If you buy a residential property in England or Northern Ireland, you are subject to Stamp Duty Tax (SDLT) if the property you’re buying is over the current SDLT threshold of £125,000.

While it doesn’t come as a surprise to many homebuyers that they will have to pay SDLT, how to calculate an accurate figure often causes some confusion.

Using an up-to-date stamp duty calculator for UK house purchases or consulting with a solicitor or tax specialist is the best way to reliably get an accurate calculation.

Why do you have to pay stamp duty on property purchases?

Stamp duty is not a new tax. In fact, it was introduced back in 1694 to help raise funds for the war.

Of course, there has been a number of changes to how SDLT is calculated over the years.

The general consensus, and this is backed up by the government, is that people are paying less stamp duty today than in recent years.

While that’s a positive, it doesn’t mean you will not be handed a large bill to pay when the purchase of your new home goes through.

How is stamp duty calculated?

The calculation for UK SDLT is simple on paper, but it’s still recommended you use a stamp duty calculator or consult with a tax advisor with experience calculating SDLT to ensure you’re getting an accurate figure.

There have even been incidents in the past where the government’s own online stamp duty calculator was giving out inaccurate information.

Some solicitors were relying on this tool to calculate their client’s SDLT. This obviously caused some costly errors, and the government has since issued a statement saying their calculator is to be used as a “mere guide” to safeguard future incidents.

If you want an idea of much SDLT you would have to pay on a property, at the time of publishing, the rates for stamp duty in 2020 are:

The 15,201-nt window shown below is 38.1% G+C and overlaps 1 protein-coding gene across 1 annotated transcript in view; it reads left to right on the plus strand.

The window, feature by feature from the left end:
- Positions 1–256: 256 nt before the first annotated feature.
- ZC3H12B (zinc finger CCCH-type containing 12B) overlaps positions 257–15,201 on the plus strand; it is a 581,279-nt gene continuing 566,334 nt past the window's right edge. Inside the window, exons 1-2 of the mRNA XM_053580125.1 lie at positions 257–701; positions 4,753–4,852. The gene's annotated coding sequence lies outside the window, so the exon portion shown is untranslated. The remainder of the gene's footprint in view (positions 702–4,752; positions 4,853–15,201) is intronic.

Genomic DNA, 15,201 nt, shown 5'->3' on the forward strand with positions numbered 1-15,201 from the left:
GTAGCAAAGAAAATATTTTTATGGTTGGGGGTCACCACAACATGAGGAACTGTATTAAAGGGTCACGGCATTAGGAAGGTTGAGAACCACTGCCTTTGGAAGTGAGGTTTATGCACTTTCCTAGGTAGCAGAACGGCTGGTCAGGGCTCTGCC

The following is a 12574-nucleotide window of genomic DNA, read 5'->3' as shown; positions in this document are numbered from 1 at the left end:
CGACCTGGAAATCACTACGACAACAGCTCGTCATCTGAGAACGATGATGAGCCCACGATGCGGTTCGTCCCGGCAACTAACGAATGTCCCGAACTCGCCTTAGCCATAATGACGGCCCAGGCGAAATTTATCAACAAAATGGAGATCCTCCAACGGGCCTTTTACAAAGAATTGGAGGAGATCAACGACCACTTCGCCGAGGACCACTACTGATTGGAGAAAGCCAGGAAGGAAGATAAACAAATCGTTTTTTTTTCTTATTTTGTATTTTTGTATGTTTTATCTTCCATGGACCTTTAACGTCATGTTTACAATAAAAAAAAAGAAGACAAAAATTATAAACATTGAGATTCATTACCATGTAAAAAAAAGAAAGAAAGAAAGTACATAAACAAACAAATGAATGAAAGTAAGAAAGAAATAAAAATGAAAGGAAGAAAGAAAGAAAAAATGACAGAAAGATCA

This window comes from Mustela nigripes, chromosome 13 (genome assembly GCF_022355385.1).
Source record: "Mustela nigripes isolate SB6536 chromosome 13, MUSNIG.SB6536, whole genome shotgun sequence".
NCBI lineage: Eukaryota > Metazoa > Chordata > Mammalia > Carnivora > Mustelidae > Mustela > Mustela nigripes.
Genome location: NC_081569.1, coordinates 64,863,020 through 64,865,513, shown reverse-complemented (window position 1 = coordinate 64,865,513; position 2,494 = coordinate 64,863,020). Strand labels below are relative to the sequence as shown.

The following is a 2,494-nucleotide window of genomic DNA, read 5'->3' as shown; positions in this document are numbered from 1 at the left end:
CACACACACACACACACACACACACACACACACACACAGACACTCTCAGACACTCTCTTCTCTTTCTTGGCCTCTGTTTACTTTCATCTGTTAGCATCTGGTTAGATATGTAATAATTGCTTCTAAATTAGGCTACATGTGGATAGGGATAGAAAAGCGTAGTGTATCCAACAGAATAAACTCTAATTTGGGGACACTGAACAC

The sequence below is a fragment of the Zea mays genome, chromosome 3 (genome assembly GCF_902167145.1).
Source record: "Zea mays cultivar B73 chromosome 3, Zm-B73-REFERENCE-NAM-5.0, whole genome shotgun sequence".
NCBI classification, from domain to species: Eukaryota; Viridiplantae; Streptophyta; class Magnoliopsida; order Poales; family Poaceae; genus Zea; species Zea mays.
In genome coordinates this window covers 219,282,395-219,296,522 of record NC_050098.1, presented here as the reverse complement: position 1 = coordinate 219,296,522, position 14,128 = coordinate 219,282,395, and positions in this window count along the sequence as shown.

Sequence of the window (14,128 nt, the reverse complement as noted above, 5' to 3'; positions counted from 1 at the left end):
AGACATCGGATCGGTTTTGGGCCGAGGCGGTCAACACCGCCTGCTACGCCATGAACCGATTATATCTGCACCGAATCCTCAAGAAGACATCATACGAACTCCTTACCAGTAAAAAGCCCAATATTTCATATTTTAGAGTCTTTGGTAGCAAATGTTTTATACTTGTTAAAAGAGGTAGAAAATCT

• 0% Up to £125,000
  • 2% Over £125,000 to £250,000
  • 5% Over £250,000 to £925,000
  • 10% Over £925,000 to £1,500,000
  • 12% Over £1,500,000

There are some stipulations that may apply to you based on your individual circumstances that will affect how much you pay, however.

For example, you may be eligible for relief if you’re a first-time buyer.

There is also a “consideration” value for the property you’re buying. This value can be affected by non-monetary payments, such as goods, release from debt, and some other factors.

There are higher rates for additional properties

You need to be aware that there is an additional 3% on top of your SDLT rate if you are buying  properties and own more than one property at the same time.

This is an area that can also cause an error when calculating SDLT. If the sale of one property is delayed and you purchase a new property, you’ll be subject to paying the additional 3%.

You may be eligible for a refund if you go onto sell your other property within 36 months. There are also some special rules if you own property outside of England, Northern Ireland, and Wales. As well as if you own property with someone else.

Could I be owed some SDLT due to overpaying?

As you can tell from the above rules and rates – which are by no means an exhaustive list – there are many factors to take into account when calculating how much SDLT someone will pay on a property purchase.

This is why the amount of overpaid SDLT by UK residents is estimated to be more than £2 billion.

If you’re reading through this and bought property in the last four years, it’s worth having a tax advisor look into it for you using an accurate stamp duty calculator.

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